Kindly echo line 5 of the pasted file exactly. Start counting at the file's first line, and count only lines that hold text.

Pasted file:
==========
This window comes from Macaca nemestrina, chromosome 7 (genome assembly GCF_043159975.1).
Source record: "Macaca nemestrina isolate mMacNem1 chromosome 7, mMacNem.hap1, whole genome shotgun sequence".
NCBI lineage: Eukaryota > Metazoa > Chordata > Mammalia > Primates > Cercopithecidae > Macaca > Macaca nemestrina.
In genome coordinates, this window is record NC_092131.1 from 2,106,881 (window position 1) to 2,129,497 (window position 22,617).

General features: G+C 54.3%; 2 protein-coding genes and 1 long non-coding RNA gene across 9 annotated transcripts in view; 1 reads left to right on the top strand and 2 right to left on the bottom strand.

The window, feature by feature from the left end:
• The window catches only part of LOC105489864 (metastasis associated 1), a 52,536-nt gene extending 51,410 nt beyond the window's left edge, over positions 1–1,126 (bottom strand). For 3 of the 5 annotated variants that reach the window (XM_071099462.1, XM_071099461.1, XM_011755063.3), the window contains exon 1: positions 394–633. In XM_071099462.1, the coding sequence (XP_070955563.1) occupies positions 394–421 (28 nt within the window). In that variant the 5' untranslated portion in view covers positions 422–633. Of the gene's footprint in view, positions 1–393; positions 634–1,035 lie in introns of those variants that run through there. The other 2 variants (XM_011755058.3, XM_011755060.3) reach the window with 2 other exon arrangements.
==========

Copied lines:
General features: G+C 54.3%; 2 protein-coding genes and 1 long non-coding RNA gene across 9 annotated transcripts in view; 1 reads left to right on the top strand and 2 right to left on the bottom strand.